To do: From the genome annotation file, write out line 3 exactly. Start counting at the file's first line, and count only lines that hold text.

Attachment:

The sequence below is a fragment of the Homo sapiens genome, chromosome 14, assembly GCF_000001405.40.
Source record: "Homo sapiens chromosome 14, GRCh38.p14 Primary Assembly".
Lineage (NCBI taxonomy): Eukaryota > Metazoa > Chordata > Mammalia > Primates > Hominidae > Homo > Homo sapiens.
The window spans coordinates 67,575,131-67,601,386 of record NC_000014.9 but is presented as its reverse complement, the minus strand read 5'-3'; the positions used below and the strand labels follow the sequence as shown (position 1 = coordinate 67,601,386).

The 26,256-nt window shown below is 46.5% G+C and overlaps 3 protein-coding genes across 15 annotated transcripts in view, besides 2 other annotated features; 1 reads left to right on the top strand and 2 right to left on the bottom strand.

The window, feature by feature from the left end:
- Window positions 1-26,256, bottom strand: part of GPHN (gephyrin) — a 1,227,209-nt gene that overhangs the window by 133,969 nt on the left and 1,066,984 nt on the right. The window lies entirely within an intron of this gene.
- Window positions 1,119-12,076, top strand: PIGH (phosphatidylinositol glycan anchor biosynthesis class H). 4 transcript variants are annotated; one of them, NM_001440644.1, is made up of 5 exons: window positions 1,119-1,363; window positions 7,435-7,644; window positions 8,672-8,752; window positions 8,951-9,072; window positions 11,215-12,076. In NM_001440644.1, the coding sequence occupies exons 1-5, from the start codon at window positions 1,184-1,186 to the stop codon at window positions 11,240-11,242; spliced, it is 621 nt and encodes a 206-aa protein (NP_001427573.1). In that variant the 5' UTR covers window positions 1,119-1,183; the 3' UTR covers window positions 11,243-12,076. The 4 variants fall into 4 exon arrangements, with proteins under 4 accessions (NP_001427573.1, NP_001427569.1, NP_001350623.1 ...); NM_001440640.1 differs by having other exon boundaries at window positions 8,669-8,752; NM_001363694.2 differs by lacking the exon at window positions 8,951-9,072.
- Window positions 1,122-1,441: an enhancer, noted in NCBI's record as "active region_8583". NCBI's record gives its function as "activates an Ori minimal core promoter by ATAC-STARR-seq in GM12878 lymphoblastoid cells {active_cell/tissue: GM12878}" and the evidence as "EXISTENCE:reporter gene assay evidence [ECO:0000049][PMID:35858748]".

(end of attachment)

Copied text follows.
Lineage (NCBI taxonomy): Eukaryota > Metazoa > Chordata > Mammalia > Primates > Hominidae > Homo > Homo sapiens.